Image by: Ievgeniiya Ocheretna, ©2018 Getty Images
Robotic process automation (RPA) software is an important and evolving technology category that organizations should consider as part of an overall process transformation initiative. At IDC, we define RPA as software that is designed to automate or augment manual, repetitive tasks. Those tasks may be executed by a knowledge worker outside the context of a business process or may replace a manual task within an enterprise application or a custom business process.
Some RPA vendors extend this definition to include other elements of automation, such as artificial intelligence (AI), machine/deep learning, decision automation and optimization, as well as other technologies more closely aligned with workflow and case management.
Many vendors in this space position RPA as a technology to offload repetitive, mundane tasks, increase worker productivity as well as job satisfaction, and to focus humans on higher value work. Clearly, effective change management is a crucial best practice for RPA deployment.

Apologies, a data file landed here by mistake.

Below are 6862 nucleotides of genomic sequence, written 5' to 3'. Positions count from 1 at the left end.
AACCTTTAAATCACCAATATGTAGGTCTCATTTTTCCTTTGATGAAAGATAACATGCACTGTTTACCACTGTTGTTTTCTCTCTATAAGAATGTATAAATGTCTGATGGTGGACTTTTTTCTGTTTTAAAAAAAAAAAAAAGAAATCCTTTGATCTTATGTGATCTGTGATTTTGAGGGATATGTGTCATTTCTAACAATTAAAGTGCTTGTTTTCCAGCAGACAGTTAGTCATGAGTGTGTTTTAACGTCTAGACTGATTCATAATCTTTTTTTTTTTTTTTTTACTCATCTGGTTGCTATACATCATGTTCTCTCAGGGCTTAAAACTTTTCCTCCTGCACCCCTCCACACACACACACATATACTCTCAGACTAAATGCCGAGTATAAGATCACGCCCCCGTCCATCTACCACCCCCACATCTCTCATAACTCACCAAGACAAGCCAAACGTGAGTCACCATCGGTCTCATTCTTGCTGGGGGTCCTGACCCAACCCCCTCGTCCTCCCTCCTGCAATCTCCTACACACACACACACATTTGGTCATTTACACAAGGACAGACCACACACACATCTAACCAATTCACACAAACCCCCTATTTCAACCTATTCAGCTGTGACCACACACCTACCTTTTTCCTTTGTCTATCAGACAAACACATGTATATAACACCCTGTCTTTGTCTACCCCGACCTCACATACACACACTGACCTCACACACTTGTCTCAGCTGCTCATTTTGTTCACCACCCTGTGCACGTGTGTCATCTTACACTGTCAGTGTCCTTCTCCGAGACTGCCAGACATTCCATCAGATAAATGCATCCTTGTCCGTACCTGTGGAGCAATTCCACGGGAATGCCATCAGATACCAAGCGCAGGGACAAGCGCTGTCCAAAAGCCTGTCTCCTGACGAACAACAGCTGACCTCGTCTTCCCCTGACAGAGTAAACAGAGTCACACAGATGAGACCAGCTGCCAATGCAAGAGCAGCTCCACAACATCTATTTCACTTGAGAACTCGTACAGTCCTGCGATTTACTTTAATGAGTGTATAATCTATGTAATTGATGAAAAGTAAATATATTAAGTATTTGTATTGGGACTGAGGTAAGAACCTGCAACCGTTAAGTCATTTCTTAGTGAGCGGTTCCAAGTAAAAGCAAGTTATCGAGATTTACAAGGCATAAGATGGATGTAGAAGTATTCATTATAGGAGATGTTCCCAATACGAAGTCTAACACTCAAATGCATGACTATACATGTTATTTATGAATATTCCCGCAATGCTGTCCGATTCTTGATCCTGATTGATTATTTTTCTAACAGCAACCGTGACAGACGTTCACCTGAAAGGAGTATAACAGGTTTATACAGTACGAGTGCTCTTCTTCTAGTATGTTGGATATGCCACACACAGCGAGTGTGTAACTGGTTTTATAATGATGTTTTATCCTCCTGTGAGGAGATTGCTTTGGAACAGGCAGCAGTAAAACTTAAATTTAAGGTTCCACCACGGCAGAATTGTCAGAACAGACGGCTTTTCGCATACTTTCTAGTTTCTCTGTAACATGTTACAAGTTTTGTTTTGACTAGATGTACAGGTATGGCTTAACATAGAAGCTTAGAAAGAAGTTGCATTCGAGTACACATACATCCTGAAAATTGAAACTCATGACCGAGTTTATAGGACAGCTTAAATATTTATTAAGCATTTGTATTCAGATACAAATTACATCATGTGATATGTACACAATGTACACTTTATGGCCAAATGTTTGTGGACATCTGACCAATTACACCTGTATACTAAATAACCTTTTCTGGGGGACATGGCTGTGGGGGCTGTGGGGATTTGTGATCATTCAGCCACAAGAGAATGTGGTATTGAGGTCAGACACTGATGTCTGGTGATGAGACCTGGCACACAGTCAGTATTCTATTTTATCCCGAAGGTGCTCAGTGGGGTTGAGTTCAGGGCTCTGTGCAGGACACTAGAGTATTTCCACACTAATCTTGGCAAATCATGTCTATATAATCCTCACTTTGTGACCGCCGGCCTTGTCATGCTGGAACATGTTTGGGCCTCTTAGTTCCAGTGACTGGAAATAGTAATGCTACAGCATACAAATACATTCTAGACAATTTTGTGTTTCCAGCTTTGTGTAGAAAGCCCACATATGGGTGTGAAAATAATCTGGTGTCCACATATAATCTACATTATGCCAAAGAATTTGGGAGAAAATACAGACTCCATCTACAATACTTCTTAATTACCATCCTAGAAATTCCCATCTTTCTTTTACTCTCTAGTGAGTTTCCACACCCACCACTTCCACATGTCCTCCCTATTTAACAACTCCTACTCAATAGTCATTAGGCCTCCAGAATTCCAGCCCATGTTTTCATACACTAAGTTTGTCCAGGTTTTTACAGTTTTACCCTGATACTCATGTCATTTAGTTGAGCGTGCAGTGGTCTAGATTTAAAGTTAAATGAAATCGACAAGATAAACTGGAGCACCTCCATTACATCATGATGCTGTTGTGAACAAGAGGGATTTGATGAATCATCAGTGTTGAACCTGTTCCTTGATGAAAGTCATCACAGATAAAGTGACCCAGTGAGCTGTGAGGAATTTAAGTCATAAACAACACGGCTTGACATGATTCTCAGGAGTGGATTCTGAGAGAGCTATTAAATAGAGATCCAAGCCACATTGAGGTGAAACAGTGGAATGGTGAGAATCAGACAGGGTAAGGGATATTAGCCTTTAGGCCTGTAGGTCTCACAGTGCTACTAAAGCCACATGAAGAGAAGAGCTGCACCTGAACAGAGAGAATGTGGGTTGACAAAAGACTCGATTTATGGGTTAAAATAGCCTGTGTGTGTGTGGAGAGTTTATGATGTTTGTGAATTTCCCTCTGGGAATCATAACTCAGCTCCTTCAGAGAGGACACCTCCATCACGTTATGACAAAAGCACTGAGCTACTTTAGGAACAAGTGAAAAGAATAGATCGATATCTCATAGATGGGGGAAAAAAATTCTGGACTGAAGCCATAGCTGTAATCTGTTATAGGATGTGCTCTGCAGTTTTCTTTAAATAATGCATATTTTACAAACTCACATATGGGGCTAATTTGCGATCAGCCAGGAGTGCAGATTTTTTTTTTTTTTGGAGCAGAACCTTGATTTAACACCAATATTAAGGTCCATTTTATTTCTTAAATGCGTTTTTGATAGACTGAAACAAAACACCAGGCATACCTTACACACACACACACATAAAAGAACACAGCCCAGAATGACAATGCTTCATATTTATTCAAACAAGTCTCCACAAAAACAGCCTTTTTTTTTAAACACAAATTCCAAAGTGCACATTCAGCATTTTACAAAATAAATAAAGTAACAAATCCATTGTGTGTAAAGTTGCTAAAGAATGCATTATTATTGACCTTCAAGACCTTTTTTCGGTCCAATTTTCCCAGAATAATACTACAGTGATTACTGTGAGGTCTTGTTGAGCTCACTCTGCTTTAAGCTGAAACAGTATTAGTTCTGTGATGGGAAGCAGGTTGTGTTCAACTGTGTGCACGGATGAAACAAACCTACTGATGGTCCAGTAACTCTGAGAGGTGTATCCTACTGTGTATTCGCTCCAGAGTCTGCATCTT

The value proposition for task automation in general, and with RPA specifically, is quite compelling, driving double-digit (and sometimes triple-digit) growth in this market. Over the next five years, we estimate that 54% of current enterprise spending on non-cloud custom and packaged applications will focus on RPA (especially those that would benefit from task automation). Non-cloud enterprise applications are a key target for RPA, because they tend to have insufficient APIs, are based on older technology, or are non-standardized.
As organizations embark on their inevitable transition to a digital workforce, technology suppliers must understand if and how their solutions play in the task automation ecosystem. RPA will not be the only choice for task automation but rather just one tool within the overall process automation portfolio.
Due to the overlapping nature of this market, AI platform vendors, such as Google, IBM, and Microsoft, are forming partnerships with RPA vendors as well as developing their own AI-enabled process automation capabilities. IDC expects that these efforts and partnerships will accelerate throughout the remainder of 2018 and into 2019 in order to organically develop the capabilities needed to expand their mandates.
Holly Muscolino is the Research Vice President of the Content Technologies and Document Workflow group at IDC and is responsible for research related to enterprise content management, including records management and case management. Follow Holly on Twitter @hmuscolino.